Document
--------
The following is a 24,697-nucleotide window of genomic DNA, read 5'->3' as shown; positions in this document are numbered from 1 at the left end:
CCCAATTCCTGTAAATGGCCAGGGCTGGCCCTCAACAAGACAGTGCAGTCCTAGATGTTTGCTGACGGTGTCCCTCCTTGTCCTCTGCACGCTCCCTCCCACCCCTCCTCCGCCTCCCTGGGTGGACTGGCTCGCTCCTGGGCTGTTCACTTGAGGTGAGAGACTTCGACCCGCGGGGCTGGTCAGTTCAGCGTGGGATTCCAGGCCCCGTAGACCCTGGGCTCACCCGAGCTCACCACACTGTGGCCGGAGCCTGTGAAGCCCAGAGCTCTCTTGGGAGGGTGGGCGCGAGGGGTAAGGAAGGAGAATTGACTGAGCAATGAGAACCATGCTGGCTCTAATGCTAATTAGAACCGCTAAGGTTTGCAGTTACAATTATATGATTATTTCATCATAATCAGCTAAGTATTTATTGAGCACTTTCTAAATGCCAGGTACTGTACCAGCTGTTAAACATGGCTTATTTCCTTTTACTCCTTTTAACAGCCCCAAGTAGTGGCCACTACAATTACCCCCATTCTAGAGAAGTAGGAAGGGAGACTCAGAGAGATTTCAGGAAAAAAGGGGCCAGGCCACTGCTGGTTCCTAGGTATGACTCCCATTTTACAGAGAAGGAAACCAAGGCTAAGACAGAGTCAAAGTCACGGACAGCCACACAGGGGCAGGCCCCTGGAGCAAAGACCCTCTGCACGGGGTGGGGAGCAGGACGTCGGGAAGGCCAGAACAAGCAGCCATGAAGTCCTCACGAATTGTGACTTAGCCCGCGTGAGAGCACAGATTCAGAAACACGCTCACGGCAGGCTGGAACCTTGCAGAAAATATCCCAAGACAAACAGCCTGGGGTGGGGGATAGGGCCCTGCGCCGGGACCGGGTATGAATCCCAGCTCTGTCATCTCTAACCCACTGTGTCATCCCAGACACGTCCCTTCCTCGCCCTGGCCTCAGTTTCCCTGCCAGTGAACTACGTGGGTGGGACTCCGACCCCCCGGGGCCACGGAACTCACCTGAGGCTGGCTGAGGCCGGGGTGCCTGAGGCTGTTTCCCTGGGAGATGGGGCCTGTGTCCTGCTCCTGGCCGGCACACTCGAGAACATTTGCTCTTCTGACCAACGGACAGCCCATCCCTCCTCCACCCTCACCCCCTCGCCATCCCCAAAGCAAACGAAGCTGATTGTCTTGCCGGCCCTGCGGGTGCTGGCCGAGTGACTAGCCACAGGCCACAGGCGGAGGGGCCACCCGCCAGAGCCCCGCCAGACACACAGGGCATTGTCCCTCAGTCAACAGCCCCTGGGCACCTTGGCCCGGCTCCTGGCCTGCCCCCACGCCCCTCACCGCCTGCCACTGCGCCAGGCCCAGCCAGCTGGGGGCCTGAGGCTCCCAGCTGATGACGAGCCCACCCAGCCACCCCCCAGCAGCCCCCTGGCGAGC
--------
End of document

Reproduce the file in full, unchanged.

The following is a 24,697-nucleotide window of genomic DNA, read 5'->3' as shown; positions in this document are numbered from 1 at the left end:
CCCAATTCCTGTAAATGGCCAGGGCTGGCCCTCAACAAGACAGTGCAGTCCTAGATGTTTGCTGACGGTGTCCCTCCTTGTCCTCTGCACGCTCCCTCCCACCCCTCCTCCGCCTCCCTGGGTGGACTGGCTCGCTCCTGGGCTGTTCACTTGAGGTGAGAGACTTCGACCCGCGGGGCTGGTCAGTTCAGCGTGGGATTCCAGGCCCCGTAGACCCTGGGCTCACCCGAGCTCACCACACTGTGGCCGGAGCCTGTGAAGCCCAGAGCTCTCTTGGGAGGGTGGGCGCGAGGGGTAAGGAAGGAGAATTGACTGAGCAATGAGAACCATGCTGGCTCTAATGCTAATTAGAACCGCTAAGGTTTGCAGTTACAATTATATGATTATTTCATCATAATCAGCTAAGTATTTATTGAGCACTTTCTAAATGCCAGGTACTGTACCAGCTGTTAAACATGGCTTATTTCCTTTTACTCCTTTTAACAGCCCCAAGTAGTGGCCACTACAATTACCCCCATTCTAGAGAAGTAGGAAGGGAGACTCAGAGAGATTTCAGGAAAAAAGGGGCCAGGCCACTGCTGGTTCCTAGGTATGACTCCCATTTTACAGAGAAGGAAACCAAGGCTAAGACAGAGTCAAAGTCACGGACAGCCACACAGGGGCAGGCCCCTGGAGCAAAGACCCTCTGCACGGGGTGGGGAGCAGGACGTCGGGAAGGCCAGAACAAGCAGCCATGAAGTCCTCACGAATTGTGACTTAGCCCGCGTGAGAGCACAGATTCAGAAACACGCTCACGGCAGGCTGGAACCTTGCAGAAAATATCCCAAGACAAACAGCCTGGGGTGGGGGATAGGGCCCTGCGCCGGGACCGGGTATGAATCCCAGCTCTGTCATCTCTAACCCACTGTGTCATCCCAGACACGTCCCTTCCTCGCCCTGGCCTCAGTTTCCCTGCCAGTGAACTACGTGGGTGGGACTCCGACCCCCCGGGGCCACGGAACTCACCTGAGGCTGGCTGAGGCCGGGGTGCCTGAGGCTGTTTCCCTGGGAGATGGGGCCTGTGTCCTGCTCCTGGCCGGCACACTCGAGAACATTTGCTCTTCTGACCAACGGACAGCCCATCCCTCCTCCACCCTCACCCCCTCGCCATCCCCAAAGCAAACGAAGCTGATTGTCTTGCCGGCCCTGCGGGTGCTGGCCGAGTGACTAGCCACAGGCCACAGGCGGAGGGGCCACCCGCCAGAGCCCCGCCAGACACACAGGGCATTGTCCCTCAGTCAACAGCCCCTGGGCACCTTGGCCCGGCTCCTGGCCTGCCCCCACGCCCCTCACCGCCTGCCACTGCGCCAGGCCCAGCCAGCTGGGGGCCTGAGGCTCCCAGCTGATGACGAGCCCACCCAGCCACCCCCCAGCAGCCCCCTGGCGAGC